SkyTrain attack on Muslim teen inspires fear, anger and forgiveness
December 7, 2017
By Randy Shore, Vancouver Sun |
Hate attacks like the incident earlier this week sow fear in the community, especially when the victim is young and female, local Muslim leaders say.
“It’s such a terrible disappointing thing to happen and terrifying for the young woman who was accosted,” said Haroon Khan, trustee at Al Jamia Masjid Mosque in Vancouver. “Women outwardly show their faith and modesty with the hijab and this guy became unhinged and assaulted her. It’s an assault on all people.”
Eighteen-year-old Noor Fadel was riding the Canada Line SkyTrain wearing a hijab Monday when a man accosted her, screaming insults and threats to kill “all Muslims.” When he tried to grab her head, fellow passenger Jake Taylor intervened.
The suspect, Peirre Belzan, 46, is charged with threatening to cause death or bodily harm and assault. Transit police are also recommending he be charged with sexual assault. While he has no criminal record, Belzan is known to police and apparently homeless.
“Incidents like this are upsetting and it makes you feel real anger,” Khan said.
There was also disappointment in the Muslim community that only one passenger stood up for Fadel.
“I hope most of us learn from this incident that keeping silent is as good as helping the attacker,” said Ajaz Ahmed, city manager for the National Zakat Foundation Canada. “This gives courage to cowards like (the man) who attack people they think are weaker than them.”
Fadel has since allowed her fear to turn to gratitude, that someone was brave enough to stand up for her.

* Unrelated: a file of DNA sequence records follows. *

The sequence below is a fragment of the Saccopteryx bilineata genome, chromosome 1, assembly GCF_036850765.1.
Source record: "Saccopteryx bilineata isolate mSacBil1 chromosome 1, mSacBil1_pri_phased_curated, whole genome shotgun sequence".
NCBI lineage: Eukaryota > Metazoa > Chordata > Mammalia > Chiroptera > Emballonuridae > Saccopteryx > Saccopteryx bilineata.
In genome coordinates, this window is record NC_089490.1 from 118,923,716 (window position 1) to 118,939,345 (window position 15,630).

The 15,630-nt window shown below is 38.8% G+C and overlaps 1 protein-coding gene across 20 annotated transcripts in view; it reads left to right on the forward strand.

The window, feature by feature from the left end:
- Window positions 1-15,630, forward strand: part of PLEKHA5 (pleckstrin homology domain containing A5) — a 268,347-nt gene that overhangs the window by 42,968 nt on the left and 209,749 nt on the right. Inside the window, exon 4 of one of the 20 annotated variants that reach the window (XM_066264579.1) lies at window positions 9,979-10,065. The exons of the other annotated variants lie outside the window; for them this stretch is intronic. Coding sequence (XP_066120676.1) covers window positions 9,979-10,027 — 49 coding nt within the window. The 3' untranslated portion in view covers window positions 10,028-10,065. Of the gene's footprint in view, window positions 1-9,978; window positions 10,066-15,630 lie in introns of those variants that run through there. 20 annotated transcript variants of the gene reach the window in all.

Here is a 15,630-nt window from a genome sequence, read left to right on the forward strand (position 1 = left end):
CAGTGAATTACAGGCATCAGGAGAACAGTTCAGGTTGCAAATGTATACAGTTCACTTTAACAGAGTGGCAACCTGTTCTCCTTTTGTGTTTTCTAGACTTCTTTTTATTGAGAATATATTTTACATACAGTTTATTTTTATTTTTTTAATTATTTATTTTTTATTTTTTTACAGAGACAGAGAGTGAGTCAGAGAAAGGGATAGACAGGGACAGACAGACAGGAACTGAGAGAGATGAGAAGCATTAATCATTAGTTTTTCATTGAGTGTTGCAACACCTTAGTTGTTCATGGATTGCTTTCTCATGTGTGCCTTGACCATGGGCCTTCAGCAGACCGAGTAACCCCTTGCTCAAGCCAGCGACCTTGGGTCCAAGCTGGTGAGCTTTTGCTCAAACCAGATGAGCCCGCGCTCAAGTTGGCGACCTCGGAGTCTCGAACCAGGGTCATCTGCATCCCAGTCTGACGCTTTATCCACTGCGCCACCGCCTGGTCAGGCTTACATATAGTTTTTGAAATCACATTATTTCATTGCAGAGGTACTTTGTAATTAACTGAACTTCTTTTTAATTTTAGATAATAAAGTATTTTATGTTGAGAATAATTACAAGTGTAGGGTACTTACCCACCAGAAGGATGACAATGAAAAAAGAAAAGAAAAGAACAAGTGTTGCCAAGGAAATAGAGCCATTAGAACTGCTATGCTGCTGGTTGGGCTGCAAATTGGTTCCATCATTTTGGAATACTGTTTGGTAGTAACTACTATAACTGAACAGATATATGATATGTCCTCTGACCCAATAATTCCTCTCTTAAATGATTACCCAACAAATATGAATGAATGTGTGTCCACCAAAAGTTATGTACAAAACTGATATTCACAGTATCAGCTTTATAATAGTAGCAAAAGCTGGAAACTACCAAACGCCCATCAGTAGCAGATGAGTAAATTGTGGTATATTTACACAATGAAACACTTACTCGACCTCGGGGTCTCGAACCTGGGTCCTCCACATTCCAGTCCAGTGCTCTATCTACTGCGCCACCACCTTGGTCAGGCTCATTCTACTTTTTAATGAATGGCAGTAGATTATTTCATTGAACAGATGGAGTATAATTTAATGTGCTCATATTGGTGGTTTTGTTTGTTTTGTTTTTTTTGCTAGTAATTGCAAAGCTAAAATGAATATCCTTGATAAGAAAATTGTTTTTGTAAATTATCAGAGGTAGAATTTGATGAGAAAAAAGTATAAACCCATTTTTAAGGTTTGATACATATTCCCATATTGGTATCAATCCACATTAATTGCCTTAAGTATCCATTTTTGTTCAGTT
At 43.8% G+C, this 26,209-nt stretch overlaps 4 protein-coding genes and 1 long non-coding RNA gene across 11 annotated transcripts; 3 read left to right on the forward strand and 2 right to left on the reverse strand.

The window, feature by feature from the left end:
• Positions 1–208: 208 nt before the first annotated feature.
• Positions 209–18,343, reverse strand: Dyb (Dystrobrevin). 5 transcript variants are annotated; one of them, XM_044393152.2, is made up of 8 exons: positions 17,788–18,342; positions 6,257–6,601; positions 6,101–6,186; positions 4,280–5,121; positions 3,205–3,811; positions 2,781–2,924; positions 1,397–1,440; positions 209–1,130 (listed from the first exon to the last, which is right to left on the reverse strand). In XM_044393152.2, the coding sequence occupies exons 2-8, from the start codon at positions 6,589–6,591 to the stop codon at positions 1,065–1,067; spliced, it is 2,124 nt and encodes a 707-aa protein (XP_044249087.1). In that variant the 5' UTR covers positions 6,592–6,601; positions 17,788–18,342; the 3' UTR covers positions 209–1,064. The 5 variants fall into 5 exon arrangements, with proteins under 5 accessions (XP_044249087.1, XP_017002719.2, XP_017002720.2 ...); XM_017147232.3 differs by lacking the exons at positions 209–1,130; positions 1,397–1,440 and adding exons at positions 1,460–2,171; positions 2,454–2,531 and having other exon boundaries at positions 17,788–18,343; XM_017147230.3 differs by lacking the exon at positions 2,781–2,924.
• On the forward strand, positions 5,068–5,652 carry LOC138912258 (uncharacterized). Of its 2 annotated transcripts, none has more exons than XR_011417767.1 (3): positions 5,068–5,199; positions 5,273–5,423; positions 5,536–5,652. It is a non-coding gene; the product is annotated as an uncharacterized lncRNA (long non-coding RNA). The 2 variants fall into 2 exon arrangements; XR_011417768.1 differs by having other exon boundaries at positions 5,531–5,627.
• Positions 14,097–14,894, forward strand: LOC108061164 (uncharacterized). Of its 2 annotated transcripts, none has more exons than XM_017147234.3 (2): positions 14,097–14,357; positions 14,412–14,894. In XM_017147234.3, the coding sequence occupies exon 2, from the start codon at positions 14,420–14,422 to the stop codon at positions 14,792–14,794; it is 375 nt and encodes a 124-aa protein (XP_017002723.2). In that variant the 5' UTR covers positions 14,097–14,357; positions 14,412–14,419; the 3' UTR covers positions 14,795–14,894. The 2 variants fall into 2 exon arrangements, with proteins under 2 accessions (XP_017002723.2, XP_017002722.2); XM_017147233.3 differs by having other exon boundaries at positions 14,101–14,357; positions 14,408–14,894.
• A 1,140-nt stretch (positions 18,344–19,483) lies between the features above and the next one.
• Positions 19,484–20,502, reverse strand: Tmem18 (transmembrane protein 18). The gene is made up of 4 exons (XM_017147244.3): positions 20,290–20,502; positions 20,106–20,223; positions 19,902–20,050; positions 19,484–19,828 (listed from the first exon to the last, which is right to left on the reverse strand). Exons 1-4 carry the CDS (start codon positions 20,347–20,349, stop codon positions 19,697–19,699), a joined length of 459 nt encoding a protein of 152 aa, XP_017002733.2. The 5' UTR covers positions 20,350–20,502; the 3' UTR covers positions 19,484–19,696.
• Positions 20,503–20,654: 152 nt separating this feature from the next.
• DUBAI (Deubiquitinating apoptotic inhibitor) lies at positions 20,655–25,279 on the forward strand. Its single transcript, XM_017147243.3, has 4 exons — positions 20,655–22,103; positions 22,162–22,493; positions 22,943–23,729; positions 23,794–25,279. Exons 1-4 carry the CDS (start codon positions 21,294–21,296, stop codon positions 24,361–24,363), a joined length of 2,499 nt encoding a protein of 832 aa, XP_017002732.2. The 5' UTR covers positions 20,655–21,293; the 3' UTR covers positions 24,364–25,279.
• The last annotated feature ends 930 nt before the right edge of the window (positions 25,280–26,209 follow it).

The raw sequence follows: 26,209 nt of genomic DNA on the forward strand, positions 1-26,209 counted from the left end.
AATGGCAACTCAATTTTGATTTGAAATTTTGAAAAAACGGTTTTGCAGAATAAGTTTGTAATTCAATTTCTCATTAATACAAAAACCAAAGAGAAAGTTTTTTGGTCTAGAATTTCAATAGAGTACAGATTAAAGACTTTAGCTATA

Overtones of racism and Islamophobia in the public arena are encouraging the far right and strike fear in immigrant and religious communities, Khan said.
“The overall rhetoric out there seems to embolden this kind of thing,” he said. “You can look back at this past summer and the uptick in neo-Nazism. You see these characters out there fanning the flames of hatred, putting out racist pamphlets. Those things are very real.”
Far-right extremism has flared up around the world and in Canada, according to Ryan Scrivens, a member of the International CyberCrime Research Centre at Simon Fraser University who studies hate groups.
While Canada is home to well-organized, far-right groups, this week’s incident in such a diverse city is “shocking,” he said.
But since the World Trade Center attack by jihadi terrorists, anti-extremist law-enforcement agencies have been distracted from other threats, he says.
“When we started doing this work in 2011, right-wing extremism wasn’t even on the radar with law enforcement,” he said. “The media wasn’t reporting on it, even though there were instances of hate and violence not unlike what we saw in Vancouver.
“That is slowly starting to shift, but it’s very difficult to tell where (anti-extremist) resources are being spent,” he said.